Driggs treated me well with Scott Christensen giving me a 1st place prize in Oils, getting a People’s Choice and Artist’s Choice for my body of work, and People’s Choice in the Quick Draw!! Be on the lookout for my half page advertisement in Southwest Art Magazine which was part of the win!!
Below is the body of work from Driggs, ID (but don’t stop there, read on for the rest of the trip below the Driggs body of work):
From Teton National Park, we spent a couple of days in Yellowstone touring the geysers, hot pools, and waterfalls. We spent a day at the Old Faithful geyser and area so that Maddie could see that icon. Be on the lookout this winter for some paintings done of this amazing National Park.
From Yellowstone we drove along the Clarks Fork River in southwest Montana, through Idaho’s panhandle to Washington. Across Washington on the HWY 20 was spectacular. Eastern Washington reminded me a lot of Colorado, until we arrived at Northern Cascade National Park which at that time of year (dry season) was hard to beat. The park was incredibly vertical with river sized waterfalls at every bend, falling through a lush rain forest. I’d never seen such a wilderness and was taken by it immediately. We spent about 4 days in Northern Cascade National Park hiking and barely scratching the surface of the offering before we needed to move on the the coastal regions.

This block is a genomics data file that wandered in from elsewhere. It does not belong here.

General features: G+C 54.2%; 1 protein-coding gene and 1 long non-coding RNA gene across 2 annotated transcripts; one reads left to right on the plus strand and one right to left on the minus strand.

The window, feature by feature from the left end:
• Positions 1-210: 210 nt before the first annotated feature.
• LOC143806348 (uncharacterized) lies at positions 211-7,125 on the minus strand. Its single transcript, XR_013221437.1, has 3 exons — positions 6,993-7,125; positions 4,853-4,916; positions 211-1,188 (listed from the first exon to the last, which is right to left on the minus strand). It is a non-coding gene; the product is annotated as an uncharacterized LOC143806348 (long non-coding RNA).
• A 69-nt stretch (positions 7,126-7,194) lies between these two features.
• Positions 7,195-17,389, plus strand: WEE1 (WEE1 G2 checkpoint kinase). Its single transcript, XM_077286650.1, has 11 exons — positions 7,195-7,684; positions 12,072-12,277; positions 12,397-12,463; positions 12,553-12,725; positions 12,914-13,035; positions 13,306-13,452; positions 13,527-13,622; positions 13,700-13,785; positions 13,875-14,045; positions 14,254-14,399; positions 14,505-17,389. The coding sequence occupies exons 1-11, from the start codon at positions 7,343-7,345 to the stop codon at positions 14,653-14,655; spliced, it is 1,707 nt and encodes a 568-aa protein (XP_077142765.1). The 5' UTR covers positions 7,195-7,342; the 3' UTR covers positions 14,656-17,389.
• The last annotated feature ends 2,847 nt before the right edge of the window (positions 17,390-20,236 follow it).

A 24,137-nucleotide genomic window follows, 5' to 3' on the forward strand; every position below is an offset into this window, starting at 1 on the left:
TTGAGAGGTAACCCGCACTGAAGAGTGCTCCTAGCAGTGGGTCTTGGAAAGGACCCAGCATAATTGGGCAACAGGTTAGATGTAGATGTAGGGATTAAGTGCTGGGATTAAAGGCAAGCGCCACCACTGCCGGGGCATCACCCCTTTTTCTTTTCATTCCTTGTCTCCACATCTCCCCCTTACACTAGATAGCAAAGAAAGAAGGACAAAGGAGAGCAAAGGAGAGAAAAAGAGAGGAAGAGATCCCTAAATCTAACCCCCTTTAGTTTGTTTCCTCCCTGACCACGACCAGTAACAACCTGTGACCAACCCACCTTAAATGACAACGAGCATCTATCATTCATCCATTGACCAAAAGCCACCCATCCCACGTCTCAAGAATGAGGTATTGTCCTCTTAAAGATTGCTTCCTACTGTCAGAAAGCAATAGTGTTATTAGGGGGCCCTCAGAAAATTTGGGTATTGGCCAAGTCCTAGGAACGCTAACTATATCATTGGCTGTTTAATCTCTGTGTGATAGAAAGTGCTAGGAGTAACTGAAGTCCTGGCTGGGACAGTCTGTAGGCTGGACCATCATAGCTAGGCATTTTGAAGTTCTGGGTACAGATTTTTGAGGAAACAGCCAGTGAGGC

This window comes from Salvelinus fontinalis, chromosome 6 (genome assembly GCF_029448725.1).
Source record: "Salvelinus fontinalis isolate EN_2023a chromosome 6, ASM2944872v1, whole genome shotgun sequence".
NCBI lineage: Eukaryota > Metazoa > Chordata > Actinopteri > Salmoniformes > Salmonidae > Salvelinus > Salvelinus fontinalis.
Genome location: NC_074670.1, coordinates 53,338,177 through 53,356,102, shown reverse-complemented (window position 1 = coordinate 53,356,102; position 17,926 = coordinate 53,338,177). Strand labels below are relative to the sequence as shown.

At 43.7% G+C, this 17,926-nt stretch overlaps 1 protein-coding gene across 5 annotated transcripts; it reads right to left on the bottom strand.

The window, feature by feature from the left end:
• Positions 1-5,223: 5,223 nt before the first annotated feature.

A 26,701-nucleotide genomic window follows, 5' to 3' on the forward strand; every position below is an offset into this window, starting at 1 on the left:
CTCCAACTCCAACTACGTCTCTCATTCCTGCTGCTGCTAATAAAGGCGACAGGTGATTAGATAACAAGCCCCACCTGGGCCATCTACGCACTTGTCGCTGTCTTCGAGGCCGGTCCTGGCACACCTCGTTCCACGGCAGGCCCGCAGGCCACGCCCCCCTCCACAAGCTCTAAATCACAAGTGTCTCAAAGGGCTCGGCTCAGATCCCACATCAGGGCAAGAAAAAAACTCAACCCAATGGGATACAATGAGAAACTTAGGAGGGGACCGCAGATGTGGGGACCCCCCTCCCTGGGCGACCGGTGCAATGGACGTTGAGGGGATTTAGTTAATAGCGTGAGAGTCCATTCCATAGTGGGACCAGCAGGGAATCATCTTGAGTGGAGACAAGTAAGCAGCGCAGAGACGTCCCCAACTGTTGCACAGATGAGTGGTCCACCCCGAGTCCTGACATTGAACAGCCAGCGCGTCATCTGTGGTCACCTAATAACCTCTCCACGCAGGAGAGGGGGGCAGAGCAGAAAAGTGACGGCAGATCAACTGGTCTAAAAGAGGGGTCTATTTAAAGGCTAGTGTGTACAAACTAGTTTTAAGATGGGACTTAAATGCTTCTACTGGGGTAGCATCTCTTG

I participated in the Plein Air Painter’s US Open show held through the Pacific Northwest Art School on Whidbey Island, and needed to check in to the school for the event. There were a couple of artists up there I’d met in their travels through CO earlier in the year. Alfred Currier, and Anne Schreivogl were welcoming as well as one of the locals on Whidbey Island, James Moore.